Skidless Hometown

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High-Rise View of Homelessness

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During the pandemic, many affluent communities awoke to a view of tent encampments through their picture windows. The immediate solution many conceive is to rally neighbors to request police to eliminate the eye sore.

But where do they go? To public parks, freeway underpasses, parking lots, empty malls, and nearby neighborhoods. Like a game of three-card Monty, even if you don't see them one place, they remain elsewhere. Having them ‘move along’ does not solve the problem.

Skid Row is a phrase coined to describe a Seattle street where felled logs were slid to its port for shipping. The 19th century street, lined with flop houses and transients, became widely associated with inner-city districts of the downtrodden.

The de-industrialization in the 1980s shifted employment opportunities from manufacturing to minimum-wage service industry jobs. As incomes fell below general cost of living, the rate of unemployment mushroomed.

With a population of over 4,000, Downtown Los Angeles has the largest and most expensive buildings in the city. Ironically, it remains host to the largest concentration of Skid Row citizens.

Formerly incarcerated often have difficulty transitioning into productive employment. Mentally ill and unemployed continue to find themselves living among affluence, yet socially apart from them. Many of the homeless have at least a high school education.

Write a Solution and Implement

Efforts to reform and eliminate the housing crisis have fallen victim to political red tape. The estimated cost of sheltering and sustaining every Los Angeles County homeless person is $1.5 billion. Several hundred million dollars of funding evaporates before benefiting intended recipients. The most notable relief may be a soup kitchen and blankets.

Homeless man on street

Supportive housing provides not only covering from harsh weather, but also an address required to fill out an employment application. Many residents would be content with tiny houses of a few hundred square feet.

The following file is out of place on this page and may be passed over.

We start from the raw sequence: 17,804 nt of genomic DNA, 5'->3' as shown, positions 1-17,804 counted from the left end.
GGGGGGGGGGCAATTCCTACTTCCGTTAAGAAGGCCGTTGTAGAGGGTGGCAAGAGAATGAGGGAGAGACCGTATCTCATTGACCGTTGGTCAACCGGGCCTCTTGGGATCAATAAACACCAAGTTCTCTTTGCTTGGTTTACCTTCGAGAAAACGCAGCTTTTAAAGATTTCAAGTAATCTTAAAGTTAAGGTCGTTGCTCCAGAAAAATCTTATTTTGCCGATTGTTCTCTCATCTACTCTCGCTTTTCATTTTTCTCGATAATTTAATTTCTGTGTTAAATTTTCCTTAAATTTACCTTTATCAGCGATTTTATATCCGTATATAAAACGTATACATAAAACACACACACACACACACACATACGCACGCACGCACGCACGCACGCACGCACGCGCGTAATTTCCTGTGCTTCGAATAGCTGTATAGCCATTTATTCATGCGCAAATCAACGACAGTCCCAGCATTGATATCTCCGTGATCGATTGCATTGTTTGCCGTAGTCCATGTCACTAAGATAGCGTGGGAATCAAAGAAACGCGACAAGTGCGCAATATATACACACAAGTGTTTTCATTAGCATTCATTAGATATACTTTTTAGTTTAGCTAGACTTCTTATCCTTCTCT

Providing free shelter for 12 months allows enough time for residents to learn a trade or find a job. Thereafter, rent commensurate with likely service industry employment can establish a sense of responsibility and continued funding to the program.

An alliance of residents, business owners, and community leaders brought a lawsuit against the city of Los Angeles for the “death and devastation of our streets.” In a settlement, the city agreed to create shelter and/or housing over the next five years to accommodate 60% of people experiencing homelessness in the city who “do not have a serious mental illness and are not chronically homeless with a substance use disorder or chronic physical illness.”

Obviously, the plan will not end the problem in totality. Forty percent of those without mental illness are excluded and 100 percent of those with such illness are left on the streets. Additionally, the number of displaced will continue rising over the years.

To support the writing of useful articles about mental health, ClinicalPosters sells human anatomy posters, scientific posters and other products online. Slide extra posters into DeuPair Frames without removing from the wall or leave an encourag­ing comment to keep the work going. Audio may include sound effects or intention­ally omit details.

References
  1. Ending Homelessness in Los Angeles. corescholar.libraries.wright.edu/uag/37/
  2. City of Los Angeles agrees to provide thousands of beds in homelessness crisis lawsuit settlement. cnn.com/2022/04/01/us/los-angeles-homeless-population-settlement/index.html

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